(Our man DGR takes on the new album by the Swedish death metal group Grand Cadaver in the following extensive review, just a few days before the record’s August 25 release by Majestic Mountain Records.)
Grand Cadaver are one of a large handful of throwback Swede-death metal projects that popped up over the last couple years. The stars must’ve aligned just right for the combination of the ‘thirty-year nostalgia cycle’, the trapped-at-home anxiousness of much of the pandemic, and the general creative explosion that seems to have emerged from a lot of people determined not to let Bloodbath have all the fun over the past few years, that we’ve wound up with quite the resurgence of that particular style.
You can always argue that it never stopped, and like much of heavy metal, there is never going to be any one style that actually fully ‘stops’. Given the genre’s obsession with corpses, murder, and the shambling dead therein, it would make sense that it would also continue to lurch along in the underground while the spotlight focuses on other trends.
The recent uptick of such bands, however, also includes groups of seasoned musicians who’ve largely made a career out of other styles of music coming back around to what they grew up with and cut their teeth on, which is largely why it seems like lately you’ve been able to see bands with incredible resumes to their varying parts. Grand Cadaver are one of those, and they’ve kept pretty busy since launching in 2020, having issued one album and an EP up until now, and now this year we’re being treated to the group’s second full-length, Deities Of Deathlike Sleep.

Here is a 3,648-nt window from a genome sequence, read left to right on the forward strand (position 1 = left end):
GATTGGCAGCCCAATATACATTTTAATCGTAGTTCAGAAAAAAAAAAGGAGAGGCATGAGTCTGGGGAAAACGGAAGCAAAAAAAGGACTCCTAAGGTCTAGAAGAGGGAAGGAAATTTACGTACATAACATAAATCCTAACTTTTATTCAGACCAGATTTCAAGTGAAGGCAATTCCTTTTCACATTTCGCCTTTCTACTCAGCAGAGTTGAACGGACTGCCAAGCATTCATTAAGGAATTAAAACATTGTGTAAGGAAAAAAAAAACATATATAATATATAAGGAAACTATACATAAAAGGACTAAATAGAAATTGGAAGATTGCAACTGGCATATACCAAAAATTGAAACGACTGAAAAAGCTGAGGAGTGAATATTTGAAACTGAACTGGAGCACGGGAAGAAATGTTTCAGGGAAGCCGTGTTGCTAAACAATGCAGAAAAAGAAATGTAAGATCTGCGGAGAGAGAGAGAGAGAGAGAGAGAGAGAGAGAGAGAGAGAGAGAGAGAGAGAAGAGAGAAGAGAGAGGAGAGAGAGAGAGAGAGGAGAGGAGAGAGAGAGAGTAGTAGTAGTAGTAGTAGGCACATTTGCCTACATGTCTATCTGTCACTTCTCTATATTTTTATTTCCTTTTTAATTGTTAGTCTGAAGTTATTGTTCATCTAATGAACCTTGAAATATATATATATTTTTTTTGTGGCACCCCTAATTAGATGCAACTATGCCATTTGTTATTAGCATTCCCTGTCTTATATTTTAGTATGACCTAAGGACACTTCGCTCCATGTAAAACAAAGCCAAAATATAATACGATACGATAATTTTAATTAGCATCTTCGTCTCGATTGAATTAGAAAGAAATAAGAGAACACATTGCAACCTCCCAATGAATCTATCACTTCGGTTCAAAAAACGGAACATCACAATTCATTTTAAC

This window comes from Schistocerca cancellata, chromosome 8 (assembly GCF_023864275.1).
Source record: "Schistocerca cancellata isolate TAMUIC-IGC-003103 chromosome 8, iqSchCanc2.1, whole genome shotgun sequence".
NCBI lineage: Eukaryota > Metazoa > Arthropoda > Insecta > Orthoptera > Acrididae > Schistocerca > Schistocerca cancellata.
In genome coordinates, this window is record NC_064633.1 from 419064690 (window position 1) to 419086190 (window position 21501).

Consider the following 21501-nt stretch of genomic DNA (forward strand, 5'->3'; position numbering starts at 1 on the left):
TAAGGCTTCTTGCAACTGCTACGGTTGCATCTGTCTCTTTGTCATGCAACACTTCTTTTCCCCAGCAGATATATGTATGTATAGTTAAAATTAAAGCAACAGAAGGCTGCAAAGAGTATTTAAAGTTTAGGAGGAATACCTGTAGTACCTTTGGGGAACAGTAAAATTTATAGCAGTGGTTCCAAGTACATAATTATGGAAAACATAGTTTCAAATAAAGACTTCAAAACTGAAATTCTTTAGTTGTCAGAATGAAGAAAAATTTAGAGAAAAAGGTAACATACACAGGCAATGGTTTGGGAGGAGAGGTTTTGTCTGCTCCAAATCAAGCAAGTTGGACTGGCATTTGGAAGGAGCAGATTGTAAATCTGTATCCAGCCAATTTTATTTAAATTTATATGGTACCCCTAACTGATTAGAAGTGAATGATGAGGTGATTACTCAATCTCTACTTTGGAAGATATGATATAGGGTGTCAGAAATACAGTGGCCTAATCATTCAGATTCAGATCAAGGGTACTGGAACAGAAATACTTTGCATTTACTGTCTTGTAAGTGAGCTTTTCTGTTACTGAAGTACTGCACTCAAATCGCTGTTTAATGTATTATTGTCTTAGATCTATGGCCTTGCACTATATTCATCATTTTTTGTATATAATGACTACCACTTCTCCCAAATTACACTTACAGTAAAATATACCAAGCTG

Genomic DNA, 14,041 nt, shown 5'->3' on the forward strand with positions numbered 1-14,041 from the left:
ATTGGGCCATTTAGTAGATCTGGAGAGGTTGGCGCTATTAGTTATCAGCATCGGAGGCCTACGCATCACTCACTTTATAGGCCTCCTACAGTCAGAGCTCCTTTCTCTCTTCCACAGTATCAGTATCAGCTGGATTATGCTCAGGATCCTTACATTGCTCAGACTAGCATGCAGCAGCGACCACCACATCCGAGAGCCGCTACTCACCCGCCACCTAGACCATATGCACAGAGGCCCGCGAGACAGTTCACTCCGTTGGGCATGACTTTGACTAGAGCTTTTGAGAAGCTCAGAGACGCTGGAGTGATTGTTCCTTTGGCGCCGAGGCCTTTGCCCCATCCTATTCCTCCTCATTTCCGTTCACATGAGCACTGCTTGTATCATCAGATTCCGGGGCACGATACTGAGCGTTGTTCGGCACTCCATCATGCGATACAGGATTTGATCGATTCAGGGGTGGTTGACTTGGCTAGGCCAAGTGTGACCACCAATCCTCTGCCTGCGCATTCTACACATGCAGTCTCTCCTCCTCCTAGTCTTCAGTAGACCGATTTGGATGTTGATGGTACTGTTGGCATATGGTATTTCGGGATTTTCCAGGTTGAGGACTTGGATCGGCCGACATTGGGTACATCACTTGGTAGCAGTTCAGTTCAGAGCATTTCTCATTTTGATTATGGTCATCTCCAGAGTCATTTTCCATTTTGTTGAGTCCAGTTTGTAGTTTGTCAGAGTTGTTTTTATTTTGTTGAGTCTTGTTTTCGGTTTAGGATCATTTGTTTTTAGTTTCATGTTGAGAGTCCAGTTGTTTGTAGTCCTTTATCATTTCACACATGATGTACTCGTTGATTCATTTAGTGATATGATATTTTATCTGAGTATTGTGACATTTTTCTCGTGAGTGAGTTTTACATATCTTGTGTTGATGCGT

Grand Cadaver‘s branch of the heavy metal tree is one that has long since been well-defined, nurtured not only by long-running bands that are also recently emerging from frozen sleep, to bands who started this particular avalanche years ago, to newer groups like Lik who’ve done very well keeping this monster alive.
If you have any familiarity with the solid one-two stomp of the drums or the constant sawing of the guitar then you know the altar before which Grand Cadaver have chosen to worship. Their 2021 EP Madness Comes and the following album in 2021’s Into The Maw Of Death served as solid first statements, showing that this union of musicians had a vice-like grasp on the music they were choosing to make, without fully falling into pure tribute territory.
There were certainly some surprises throughought – Grand Cadaver have a stealthy knack for morbid atmospheres, prog-winding guitar riffs, and haunting melody that is rarely highlighted – but both of those records couldn’t have been any more red-meat for the more carnivorous among us. If you wanted the gore-soaked flesh and demon-hurricanes of death metal with the primal rhythms that basically force you to headbang, then Grand Cadaver were just as good a group of chefs as any you could find. Deities Of Deathlike Sleep continues to add to this reputation for another ten songs.